I was dragging quite a bit of technology around, while traveling through India; a digital camera of course, a laptop to store and sort the images from the camera and my cellphone, not so much to call with, but because it contains all the addresses of people who I need to send postcards to.
India is full of tech, but electricity is sometimes a problem. It goes down a lot and the hotels I stayed in, usually had only one free wall socket, so keeping all devices charged was a challenge. Mobile phones are really cheap in India, but using a Dutch sim card isn't, sometimes up to 50 times as expensive. I should have bought a local one probably.
But what a difference 15 years make, the first time I was in India. Back then, plastic money was unheard of and it was traveller checks on the black market, where one bill of hundred was worth more than 100 bills of one. Calling home involved finding the one central phone office with International calling. Now you have GSM coverage in the middle of Kerala's backwaters and ATMs are all over.
Generally India is taking the digital revolution great, except may be for museums where they tend to not like camera's (not particular for India maybe). Flash photography, I can see, that could hurt paitings, but why forbid camera's in museums, in order to shore up picture card sales? I don't know. So I turned in my camera visiting the central palace in Mysore, but was arrested never the less.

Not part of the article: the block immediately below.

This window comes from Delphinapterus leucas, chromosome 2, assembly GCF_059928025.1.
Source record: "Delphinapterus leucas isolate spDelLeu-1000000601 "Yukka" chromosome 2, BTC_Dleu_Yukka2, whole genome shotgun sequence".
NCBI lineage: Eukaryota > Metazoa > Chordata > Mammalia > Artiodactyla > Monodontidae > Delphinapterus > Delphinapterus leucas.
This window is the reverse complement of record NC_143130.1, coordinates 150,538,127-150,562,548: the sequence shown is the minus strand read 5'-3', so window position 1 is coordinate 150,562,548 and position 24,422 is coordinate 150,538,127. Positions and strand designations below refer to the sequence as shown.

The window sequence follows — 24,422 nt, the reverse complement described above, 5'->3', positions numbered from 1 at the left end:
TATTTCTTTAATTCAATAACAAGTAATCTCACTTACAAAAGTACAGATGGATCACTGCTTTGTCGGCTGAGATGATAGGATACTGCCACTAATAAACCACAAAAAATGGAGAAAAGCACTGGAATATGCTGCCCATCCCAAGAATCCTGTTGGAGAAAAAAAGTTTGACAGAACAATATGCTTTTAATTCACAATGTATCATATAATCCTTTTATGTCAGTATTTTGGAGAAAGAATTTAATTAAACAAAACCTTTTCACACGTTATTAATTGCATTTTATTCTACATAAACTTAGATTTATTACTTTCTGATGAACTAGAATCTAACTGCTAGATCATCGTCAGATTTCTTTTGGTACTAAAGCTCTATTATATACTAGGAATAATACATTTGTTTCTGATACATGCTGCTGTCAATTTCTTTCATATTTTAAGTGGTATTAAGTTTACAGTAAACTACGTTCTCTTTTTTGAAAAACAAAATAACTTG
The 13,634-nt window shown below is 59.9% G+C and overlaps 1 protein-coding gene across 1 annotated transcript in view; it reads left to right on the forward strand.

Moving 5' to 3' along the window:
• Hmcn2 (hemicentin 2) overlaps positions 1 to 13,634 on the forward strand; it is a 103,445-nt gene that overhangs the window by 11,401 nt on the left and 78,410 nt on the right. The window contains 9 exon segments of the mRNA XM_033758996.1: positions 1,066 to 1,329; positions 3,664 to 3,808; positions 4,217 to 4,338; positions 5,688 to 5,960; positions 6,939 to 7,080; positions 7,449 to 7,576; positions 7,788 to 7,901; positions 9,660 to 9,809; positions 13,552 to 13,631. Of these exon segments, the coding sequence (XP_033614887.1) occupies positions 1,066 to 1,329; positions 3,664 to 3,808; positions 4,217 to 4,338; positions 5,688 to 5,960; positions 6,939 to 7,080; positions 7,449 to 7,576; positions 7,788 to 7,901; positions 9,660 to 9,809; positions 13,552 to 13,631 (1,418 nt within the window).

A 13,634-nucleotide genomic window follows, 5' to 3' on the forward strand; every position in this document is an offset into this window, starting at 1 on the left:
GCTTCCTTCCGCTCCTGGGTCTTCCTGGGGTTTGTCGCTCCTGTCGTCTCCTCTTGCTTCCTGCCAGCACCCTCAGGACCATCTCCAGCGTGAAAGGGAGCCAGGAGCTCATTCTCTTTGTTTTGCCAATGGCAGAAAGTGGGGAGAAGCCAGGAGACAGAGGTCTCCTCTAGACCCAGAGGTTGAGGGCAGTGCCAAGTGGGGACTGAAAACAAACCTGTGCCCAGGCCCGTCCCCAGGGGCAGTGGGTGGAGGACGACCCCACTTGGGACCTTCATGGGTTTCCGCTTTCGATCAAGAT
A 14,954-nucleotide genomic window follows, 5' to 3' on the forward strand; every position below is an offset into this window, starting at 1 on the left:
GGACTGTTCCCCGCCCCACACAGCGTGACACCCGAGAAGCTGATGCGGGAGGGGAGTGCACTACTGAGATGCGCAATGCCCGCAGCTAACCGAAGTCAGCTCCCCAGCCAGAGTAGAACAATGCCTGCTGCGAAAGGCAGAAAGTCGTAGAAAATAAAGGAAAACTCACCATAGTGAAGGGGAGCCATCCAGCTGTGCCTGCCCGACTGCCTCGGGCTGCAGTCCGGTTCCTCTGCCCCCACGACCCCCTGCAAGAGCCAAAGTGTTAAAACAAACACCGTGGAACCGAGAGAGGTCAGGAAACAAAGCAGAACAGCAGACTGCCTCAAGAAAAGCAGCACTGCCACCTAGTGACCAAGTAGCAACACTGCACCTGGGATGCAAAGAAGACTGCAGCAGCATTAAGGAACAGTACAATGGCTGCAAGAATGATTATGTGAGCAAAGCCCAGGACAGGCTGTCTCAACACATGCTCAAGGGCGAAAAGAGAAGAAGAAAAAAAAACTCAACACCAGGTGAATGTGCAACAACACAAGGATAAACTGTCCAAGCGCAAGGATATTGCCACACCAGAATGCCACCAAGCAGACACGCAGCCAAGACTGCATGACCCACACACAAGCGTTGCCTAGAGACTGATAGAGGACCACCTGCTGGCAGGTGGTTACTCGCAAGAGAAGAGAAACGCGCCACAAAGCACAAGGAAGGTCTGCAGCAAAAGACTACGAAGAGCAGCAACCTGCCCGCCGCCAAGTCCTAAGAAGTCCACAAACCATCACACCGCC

A guy in green starting pointing at my pocket, demanding to know what the bulge was. It wasn't that I was happy to see him, it was my phone. My camera-phone. 'Very big problem', he said. 'Police matter', he insisted. 'Okay, let's go to the police', I said. 'Well, maybe that wasn't necesary', he said. 'It would get me in trouble'. 'But I respect Indian law, let's go', I countered.
He was going to return me my phone, if I promised not to use it. There was just one thing. He was a coin collector. Did I have a coin from the Netherlands? If possible, a large one, he already had the smaller ones. I gave him 20 cents and we parted our ways.